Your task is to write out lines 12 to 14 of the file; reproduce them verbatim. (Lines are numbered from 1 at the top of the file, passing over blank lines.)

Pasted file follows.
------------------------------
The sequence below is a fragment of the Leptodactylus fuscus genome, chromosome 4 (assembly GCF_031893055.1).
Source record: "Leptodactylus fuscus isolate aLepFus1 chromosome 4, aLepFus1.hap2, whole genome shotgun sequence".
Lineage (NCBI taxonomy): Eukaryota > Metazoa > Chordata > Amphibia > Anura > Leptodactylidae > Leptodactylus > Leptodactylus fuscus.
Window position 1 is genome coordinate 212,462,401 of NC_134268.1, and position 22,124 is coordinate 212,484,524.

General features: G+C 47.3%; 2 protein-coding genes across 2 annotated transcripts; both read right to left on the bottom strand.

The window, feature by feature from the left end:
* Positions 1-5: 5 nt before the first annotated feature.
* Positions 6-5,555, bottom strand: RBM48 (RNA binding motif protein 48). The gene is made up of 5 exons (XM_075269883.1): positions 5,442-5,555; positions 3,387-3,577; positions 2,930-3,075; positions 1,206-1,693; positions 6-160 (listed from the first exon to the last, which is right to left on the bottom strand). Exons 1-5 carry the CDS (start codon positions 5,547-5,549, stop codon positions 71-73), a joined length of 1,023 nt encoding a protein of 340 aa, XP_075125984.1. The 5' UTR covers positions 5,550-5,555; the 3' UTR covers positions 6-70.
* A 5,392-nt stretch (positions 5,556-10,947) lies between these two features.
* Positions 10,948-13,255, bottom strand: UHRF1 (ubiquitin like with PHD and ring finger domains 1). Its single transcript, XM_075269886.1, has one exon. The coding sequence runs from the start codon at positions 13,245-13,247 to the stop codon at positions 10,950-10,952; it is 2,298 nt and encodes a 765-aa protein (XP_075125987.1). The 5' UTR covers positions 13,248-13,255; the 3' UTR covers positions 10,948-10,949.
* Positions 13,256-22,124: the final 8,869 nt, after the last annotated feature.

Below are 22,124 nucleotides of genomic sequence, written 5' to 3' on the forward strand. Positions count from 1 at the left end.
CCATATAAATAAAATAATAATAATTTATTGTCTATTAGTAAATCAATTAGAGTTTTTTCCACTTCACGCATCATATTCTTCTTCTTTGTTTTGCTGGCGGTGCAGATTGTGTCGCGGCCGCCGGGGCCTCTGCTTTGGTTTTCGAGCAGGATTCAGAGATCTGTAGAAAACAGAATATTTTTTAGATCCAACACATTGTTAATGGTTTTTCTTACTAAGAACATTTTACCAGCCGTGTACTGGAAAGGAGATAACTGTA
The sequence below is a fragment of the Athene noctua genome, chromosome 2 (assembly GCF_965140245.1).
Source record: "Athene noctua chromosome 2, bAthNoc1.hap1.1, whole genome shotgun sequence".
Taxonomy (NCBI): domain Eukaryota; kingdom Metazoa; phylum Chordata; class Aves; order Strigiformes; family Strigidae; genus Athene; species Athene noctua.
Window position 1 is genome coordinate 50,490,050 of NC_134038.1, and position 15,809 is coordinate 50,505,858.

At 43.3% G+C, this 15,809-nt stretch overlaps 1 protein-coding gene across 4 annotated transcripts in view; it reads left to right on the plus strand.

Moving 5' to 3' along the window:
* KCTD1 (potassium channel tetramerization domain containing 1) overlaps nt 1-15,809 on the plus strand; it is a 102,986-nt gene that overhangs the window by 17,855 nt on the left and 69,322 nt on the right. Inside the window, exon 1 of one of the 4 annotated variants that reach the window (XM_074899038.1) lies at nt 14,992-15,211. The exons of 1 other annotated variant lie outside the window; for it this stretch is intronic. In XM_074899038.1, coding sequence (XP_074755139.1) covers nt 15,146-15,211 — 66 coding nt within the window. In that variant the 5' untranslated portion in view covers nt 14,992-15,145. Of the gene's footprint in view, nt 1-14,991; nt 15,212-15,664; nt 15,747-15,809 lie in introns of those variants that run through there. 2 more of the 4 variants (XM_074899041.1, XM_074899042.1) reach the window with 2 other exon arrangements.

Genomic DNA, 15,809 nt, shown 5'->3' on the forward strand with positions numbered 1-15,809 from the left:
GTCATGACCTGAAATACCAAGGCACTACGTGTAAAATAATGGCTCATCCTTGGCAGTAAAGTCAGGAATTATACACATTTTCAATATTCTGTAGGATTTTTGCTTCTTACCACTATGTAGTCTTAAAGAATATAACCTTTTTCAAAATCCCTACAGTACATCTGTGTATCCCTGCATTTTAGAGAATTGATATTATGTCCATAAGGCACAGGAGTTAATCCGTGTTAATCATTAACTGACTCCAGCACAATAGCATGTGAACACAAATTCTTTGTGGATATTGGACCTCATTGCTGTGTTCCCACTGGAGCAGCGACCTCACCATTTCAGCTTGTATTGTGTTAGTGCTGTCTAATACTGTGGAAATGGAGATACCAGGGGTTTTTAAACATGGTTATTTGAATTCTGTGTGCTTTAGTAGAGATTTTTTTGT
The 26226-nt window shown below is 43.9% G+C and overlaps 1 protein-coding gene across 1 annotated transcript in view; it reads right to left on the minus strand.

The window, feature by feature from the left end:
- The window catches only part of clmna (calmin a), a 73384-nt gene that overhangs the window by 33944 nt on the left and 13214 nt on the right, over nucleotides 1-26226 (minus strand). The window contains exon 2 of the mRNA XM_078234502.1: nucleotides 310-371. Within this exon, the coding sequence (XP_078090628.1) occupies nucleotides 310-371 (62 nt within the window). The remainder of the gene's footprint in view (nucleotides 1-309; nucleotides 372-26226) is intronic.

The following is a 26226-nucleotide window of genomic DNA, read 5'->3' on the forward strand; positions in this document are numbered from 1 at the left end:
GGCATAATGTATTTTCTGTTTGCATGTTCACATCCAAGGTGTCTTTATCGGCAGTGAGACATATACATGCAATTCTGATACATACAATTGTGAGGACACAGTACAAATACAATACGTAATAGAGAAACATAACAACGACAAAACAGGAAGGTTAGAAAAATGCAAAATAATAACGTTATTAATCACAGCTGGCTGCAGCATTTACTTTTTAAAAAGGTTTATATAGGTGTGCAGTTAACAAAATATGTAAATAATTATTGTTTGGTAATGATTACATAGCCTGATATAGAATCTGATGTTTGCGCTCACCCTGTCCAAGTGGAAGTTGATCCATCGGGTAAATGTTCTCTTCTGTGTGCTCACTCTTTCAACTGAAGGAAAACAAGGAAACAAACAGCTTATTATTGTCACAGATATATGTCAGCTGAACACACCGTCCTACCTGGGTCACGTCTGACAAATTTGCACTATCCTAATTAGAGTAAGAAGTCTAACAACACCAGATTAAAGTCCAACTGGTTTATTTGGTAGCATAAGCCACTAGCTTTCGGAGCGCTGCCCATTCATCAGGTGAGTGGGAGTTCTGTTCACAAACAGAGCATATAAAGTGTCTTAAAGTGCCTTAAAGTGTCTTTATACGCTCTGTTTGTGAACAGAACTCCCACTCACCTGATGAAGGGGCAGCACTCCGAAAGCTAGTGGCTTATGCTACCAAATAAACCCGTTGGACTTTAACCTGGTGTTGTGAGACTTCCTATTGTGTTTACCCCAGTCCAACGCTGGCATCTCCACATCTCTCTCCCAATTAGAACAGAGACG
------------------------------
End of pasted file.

Below are 22,124 nucleotides of genomic sequence, written 5' to 3' on the forward strand. Positions count from 1 at the left end.
CCATATAAATAAAATAATAATAATTTATTGTCTATTAGTAAATCAATTAGAGTTTTTTCCACTTCACGCATCATATTCTTCTTCTTTGTTTTGCTGGCGGTGCAGATTGTGTCGCGGCCGCCGGGGCCTCTGCTTTGGTTTTCGAGCAGGATTCAGAGATCTGTAGAAAACAGAATATTTTTTAGATCCAACACATTGTTAATGGTTTTTCTTACTAAGAACATTTTACCAGCCGTGTACTGGAAAGGAGATAACTGTA
The sequence below is a fragment of the Athene noctua genome, chromosome 2 (assembly GCF_965140245.1).